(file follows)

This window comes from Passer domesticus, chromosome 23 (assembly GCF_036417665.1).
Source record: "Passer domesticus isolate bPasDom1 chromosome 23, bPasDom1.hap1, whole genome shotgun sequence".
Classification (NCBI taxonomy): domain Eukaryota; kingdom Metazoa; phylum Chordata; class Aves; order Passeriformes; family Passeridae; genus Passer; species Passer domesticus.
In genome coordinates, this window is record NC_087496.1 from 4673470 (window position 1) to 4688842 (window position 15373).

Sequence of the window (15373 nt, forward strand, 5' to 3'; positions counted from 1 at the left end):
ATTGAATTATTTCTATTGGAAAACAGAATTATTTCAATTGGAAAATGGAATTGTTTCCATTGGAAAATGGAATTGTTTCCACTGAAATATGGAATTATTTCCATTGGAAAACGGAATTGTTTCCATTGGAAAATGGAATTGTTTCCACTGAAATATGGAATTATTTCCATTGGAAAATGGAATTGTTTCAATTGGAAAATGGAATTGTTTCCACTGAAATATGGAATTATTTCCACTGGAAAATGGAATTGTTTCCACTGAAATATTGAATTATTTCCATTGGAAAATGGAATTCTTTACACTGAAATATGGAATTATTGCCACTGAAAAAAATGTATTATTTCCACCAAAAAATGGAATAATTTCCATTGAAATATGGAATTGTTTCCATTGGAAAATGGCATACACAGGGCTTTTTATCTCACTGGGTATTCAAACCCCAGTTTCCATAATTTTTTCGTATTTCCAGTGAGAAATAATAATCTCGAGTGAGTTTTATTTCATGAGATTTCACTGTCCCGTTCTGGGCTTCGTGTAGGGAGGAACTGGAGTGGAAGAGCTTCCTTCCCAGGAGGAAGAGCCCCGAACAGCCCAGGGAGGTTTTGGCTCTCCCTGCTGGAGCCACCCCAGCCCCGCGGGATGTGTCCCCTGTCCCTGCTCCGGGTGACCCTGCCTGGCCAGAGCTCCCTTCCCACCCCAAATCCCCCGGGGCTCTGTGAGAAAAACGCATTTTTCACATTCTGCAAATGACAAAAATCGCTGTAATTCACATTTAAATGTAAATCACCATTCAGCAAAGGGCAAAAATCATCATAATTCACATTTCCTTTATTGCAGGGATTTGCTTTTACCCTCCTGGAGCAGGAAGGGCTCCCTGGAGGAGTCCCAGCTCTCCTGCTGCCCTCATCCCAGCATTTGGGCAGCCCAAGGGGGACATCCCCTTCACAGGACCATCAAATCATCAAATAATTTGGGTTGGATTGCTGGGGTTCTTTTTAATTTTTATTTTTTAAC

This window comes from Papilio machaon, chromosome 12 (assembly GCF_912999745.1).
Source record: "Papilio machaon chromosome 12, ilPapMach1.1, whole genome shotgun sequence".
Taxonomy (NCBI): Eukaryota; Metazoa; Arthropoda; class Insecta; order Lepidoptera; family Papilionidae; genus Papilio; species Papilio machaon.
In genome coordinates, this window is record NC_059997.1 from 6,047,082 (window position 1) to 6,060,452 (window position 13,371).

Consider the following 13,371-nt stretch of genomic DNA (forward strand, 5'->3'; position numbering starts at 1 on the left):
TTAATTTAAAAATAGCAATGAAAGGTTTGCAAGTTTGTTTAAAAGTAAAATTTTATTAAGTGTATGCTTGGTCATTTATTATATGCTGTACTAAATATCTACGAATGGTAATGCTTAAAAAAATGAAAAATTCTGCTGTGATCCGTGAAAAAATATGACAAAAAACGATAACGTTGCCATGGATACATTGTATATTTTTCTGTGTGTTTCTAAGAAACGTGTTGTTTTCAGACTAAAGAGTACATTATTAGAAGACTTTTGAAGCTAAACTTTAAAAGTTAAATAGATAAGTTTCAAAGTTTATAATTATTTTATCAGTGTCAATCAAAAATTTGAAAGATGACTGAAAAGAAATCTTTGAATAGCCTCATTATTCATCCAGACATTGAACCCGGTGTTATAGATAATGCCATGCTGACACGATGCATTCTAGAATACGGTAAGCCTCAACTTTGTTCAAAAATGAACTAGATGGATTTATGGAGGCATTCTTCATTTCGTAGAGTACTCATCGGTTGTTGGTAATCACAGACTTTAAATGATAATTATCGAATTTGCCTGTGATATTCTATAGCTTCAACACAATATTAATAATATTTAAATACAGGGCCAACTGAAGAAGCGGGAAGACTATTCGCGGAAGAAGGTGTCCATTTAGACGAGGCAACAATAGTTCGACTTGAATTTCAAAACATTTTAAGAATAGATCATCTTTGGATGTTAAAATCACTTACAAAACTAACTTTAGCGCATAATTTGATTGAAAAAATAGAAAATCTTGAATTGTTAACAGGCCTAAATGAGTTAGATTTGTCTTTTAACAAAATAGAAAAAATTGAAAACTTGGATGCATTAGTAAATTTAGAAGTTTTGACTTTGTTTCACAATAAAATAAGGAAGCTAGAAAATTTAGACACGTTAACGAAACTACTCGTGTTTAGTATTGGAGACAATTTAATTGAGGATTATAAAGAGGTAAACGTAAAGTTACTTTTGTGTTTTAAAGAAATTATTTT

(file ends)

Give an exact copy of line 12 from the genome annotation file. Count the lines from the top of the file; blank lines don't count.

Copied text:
TTAATTTAAAAATAGCAATGAAAGGTTTGCAAGTTTGTTTAAAAGTAAAATTTTATTAAGTGTATGCTTGGTCATTTATTATATGCTGTACTAAATATCTACGAATGGTAATGCTTAAAAAAATGAAAAATTCTGCTGTGATCCGTGAAAAAATATGACAAAAAACGATAACGTTGCCATGGATACATTGTATATTTTTCTGTGTGTTTCTAAGAAACGTGTTGTTTTCAGACTAAAGAGTACATTATTAGAAGACTTTTGAAGCTAAACTTTAAAAGTTAAATAGATAAGTTTCAAAGTTTATAATTATTTTATCAGTGTCAATCAAAAATTTGAAAGATGACTGAAAAGAAATCTTTGAATAGCCTCATTATTCATCCAGACATTGAACCCGGTGTTATAGATAATGCCATGCTGACACGATGCATTCTAGAATACGGTAAGCCTCAACTTTGTTCAAAAATGAACTAGATGGATTTATGGAGGCATTCTTCATTTCGTAGAGTACTCATCGGTTGTTGGTAATCACAGACTTTAAATGATAATTATCGAATTTGCCTGTGATATTCTATAGCTTCAACACAATATTAATAATATTTAAATACAGGGCCAACTGAAGAAGCGGGAAGACTATTCGCGGAAGAAGGTGTCCATTTAGACGAGGCAACAATAGTTCGACTTGAATTTCAAAACATTTTAAGAATAGATCATCTTTGGATGTTAAAATCACTTACAAAACTAACTTTAGCGCATAATTTGATTGAAAAAATAGAAAATCTTGAATTGTTAACAGGCCTAAATGAGTTAGATTTGTCTTTTAACAAAATAGAAAAAATTGAAAACTTGGATGCATTAGTAAATTTAGAAGTTTTGACTTTGTTTCACAATAAAATAAGGAAGCTAGAAAATTTAGACACGTTAACGAAACTACTCGTGTTTAGTATTGGAGACAATTTAATTGAGGATTATAAAGAGGTAAACGTAAAGTTACTTTTGTGTTTTAAAGAAATTATTTT